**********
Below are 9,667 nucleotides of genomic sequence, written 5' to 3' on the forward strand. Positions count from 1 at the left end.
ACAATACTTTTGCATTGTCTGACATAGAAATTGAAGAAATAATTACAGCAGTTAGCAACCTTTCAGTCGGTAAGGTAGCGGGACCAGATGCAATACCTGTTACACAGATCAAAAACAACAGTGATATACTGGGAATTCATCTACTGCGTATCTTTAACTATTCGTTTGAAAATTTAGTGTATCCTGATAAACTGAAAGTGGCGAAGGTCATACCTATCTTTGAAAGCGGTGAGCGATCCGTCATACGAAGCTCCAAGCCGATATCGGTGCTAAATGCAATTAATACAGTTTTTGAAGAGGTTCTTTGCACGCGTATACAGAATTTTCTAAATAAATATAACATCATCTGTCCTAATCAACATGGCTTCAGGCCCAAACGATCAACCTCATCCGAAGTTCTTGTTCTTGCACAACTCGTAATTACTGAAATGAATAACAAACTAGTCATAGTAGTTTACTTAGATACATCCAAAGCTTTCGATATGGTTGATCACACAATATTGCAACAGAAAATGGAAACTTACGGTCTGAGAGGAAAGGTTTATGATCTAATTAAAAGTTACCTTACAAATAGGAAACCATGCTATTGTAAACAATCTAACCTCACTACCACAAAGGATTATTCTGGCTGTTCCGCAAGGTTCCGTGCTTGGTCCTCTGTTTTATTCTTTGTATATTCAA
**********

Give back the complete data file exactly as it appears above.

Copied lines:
Below are 9,667 nucleotides of genomic sequence, written 5' to 3' on the forward strand. Positions count from 1 at the left end.
ACAATACTTTTGCATTGTCTGACATAGAAATTGAAGAAATAATTACAGCAGTTAGCAACCTTTCAGTCGGTAAGGTAGCGGGACCAGATGCAATACCTGTTACACAGATCAAAAACAACAGTGATATACTGGGAATTCATCTACTGCGTATCTTTAACTATTCGTTTGAAAATTTAGTGTATCCTGATAAACTGAAAGTGGCGAAGGTCATACCTATCTTTGAAAGCGGTGAGCGATCCGTCATACGAAGCTCCAAGCCGATATCGGTGCTAAATGCAATTAATACAGTTTTTGAAGAGGTTCTTTGCACGCGTATACAGAATTTTCTAAATAAATATAACATCATCTGTCCTAATCAACATGGCTTCAGGCCCAAACGATCAACCTCATCCGAAGTTCTTGTTCTTGCACAACTCGTAATTACTGAAATGAATAACAAACTAGTCATAGTAGTTTACTTAGATACATCCAAAGCTTTCGATATGGTTGATCACACAATATTGCAACAGAAAATGGAAACTTACGGTCTGAGAGGAAAGGTTTATGATCTAATTAAAAGTTACCTTACAAATAGGAAACCATGCTATTGTAAACAATCTAACCTCACTACCACAAAGGATTATTCTGGCTGTTCCGCAAGGTTCCGTGCTTGGTCCTCTGTTTTATTCTTTGTATATTCAA